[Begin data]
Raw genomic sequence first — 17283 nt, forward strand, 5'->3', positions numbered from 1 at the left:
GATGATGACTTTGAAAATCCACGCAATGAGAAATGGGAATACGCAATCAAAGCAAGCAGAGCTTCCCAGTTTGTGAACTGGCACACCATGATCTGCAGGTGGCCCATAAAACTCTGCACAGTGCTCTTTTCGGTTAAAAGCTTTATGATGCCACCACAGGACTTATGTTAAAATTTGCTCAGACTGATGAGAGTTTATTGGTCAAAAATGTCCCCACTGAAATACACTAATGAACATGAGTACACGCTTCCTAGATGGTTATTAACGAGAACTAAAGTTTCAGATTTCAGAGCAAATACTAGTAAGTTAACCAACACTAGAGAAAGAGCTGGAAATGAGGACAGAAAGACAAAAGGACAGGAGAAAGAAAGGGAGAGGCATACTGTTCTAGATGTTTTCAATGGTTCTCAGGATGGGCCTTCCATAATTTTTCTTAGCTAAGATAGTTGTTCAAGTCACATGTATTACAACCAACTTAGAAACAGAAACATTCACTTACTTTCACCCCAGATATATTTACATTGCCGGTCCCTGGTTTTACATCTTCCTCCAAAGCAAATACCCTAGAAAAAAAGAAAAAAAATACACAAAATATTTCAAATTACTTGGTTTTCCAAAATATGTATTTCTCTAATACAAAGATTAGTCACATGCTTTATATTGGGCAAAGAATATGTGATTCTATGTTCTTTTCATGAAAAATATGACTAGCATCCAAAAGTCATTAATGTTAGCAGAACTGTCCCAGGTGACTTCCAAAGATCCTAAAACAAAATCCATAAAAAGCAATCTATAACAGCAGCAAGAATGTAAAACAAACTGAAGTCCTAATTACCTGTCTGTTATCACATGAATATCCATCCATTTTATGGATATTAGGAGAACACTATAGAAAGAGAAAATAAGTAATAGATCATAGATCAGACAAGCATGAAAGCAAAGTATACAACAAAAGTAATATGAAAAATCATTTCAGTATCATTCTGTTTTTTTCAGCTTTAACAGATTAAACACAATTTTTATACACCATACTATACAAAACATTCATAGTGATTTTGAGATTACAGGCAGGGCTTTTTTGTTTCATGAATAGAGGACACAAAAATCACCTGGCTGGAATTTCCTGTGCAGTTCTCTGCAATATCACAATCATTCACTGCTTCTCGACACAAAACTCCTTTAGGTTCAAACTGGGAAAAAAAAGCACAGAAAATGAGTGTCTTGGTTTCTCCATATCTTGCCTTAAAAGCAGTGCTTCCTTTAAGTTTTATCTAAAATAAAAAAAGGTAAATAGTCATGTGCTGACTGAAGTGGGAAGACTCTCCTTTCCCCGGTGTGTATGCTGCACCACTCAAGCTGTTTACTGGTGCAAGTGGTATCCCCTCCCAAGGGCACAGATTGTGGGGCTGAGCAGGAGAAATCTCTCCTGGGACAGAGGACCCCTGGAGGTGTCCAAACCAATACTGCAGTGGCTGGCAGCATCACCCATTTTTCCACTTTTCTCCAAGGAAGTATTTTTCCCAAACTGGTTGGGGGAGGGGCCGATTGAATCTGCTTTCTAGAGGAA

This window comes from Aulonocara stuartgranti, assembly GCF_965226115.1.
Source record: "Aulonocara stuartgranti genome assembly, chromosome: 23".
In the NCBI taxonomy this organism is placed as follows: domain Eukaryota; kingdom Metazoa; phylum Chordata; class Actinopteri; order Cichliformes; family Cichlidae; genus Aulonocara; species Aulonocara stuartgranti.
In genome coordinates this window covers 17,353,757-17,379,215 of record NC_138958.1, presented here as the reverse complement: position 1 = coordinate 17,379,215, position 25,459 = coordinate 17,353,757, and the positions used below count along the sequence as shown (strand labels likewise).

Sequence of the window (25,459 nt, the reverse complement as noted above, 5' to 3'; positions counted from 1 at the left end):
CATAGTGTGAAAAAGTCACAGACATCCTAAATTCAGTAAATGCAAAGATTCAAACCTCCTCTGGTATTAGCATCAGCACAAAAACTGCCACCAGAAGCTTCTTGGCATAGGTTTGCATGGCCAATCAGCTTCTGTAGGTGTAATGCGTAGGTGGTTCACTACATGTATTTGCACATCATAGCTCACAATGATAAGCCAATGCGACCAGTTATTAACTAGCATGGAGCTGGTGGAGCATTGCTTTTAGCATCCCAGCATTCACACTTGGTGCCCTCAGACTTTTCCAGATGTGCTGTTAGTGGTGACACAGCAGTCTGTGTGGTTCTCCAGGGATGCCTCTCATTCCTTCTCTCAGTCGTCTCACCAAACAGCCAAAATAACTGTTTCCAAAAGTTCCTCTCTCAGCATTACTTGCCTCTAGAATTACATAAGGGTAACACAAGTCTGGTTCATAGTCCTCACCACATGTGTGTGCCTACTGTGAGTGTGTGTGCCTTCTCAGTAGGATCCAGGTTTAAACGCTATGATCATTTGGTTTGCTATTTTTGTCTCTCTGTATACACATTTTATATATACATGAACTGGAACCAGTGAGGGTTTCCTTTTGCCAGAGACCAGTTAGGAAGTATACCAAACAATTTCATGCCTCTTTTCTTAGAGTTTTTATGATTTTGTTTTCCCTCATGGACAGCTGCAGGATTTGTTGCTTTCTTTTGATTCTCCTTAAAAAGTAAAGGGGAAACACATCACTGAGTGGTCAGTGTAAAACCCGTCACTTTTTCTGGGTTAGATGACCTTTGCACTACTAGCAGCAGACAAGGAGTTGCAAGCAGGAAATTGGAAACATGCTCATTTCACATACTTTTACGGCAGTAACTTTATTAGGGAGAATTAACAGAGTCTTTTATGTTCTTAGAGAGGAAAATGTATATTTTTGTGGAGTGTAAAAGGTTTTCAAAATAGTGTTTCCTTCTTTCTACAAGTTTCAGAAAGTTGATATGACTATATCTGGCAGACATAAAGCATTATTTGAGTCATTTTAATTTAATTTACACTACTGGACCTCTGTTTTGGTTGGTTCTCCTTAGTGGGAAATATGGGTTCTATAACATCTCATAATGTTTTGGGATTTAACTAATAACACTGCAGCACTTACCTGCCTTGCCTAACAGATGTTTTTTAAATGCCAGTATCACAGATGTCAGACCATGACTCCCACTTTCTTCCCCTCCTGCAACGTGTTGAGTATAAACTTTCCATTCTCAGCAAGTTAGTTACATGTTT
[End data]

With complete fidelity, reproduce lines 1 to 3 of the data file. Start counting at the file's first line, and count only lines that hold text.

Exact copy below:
Raw genomic sequence first — 17283 nt, forward strand, 5'->3', positions numbered from 1 at the left:
GATGATGACTTTGAAAATCCACGCAATGAGAAATGGGAATACGCAATCAAAGCAAGCAGAGCTTCCCAGTTTGTGAACTGGCACACCATGATCTGCAGGTGGCCCATAAAACTCTGCACAGTGCTCTTTTCGGTTAAAAGCTTTATGATGCCACCACAGGACTTATGTTAAAATTTGCTCAGACTGATGAGAGTTTATTGGTCAAAAATGTCCCCACTGAAATACACTAATGAACATGAGTACACGCTTCCTAGATGGTTATTAACGAGAACTAAAGTTTCAGATTTCAGAGCAAATACTAGTAAGTTAACCAACACTAGAGAAAGAGCTGGAAATGAGGACAGAAAGACAAAAGGACAGGAGAAAGAAAGGGAGAGGCATACTGTTCTAGATGTTTTCAATGGTTCTCAGGATGGGCCTTCCATAATTTTTCTTAGCTAAGATAGTTGTTCAAGTCACATGTATTACAACCAACTTAGAAACAGAAACATTCACTTACTTTCACCCCAGATATATTTACATTGCCGGTCCCTGGTTTTACATCTTCCTCCAAAGCAAATACCCTAGAAAAAAAGAAAAAAAATACACAAAATATTTCAAATTACTTGGTTTTCCAAAATATGTATTTCTCTAATACAAAGATTAGTCACATGCTTTATATTGGGCAAAGAATATGTGATTCTATGTTCTTTTCATGAAAAATATGACTAGCATCCAAAAGTCATTAATGTTAGCAGAACTGTCCCAGGTGACTTCCAAAGATCCTAAAACAAAATCCATAAAAAGCAATCTATAACAGCAGCAAGAATGTAAAACAAACTGAAGTCCTAATTACCTGTCTGTTATCACATGAATATCCATCCATTTTATGGATATTAGGAGAACACTATAGAAAGAGAAAATAAGTAATAGATCATAGATCAGACAAGCATGAAAGCAAAGTATACAACAAAAGTAATATGAAAAATCATTTCAGTATCATTCTGTTTTTTTCAGCTTTAACAGATTAAACACAATTTTTATACACCATACTATACAAAACATTCATAGTGATTTTGAGATTACAGGCAGGGCTTTTTTGTTTCATGAATAGAGGACACAAAAATCACCTGGCTGGAATTTCCTGTGCAGTTCTCTGCAATATCACAATCATTCACTGCTTCTCGACACAAAACTCCTTTAGGTTCAAACTGGGAAAAAAAAGCACAGAAAATGAGTGTCTTGGTTTCTCCATATCTTGCCTTAAAAGCAGTGCTTCCTTTAAGTTTTATCTAAAATAAAAAAAGGTAAATAGTCATGTGCTGACTGAAGTGGGAAGACTCTCCTTTCCCCGGTGTGTATGCTGCACCACTCAAGCTGTTTACTGGTGCAAGTGGTATCCCCTCCCAAGGGCACAGATTGTGGGGCTGAGCAGGAGAAATCTCTCCTGGGACAGAGGACCCCTGGAGGTGTCCAAACCAATACTGCAGTGGCTGGCAGCATCACCCATTTTTCCACTTTTCTCCAAGGAAGTATTTTTCCCAAACTGGTTGGGGGAGGGGCCGATTGAATCTGCTTTCTAGAGGAA

This window comes from Aulonocara stuartgranti, assembly GCF_965226115.1.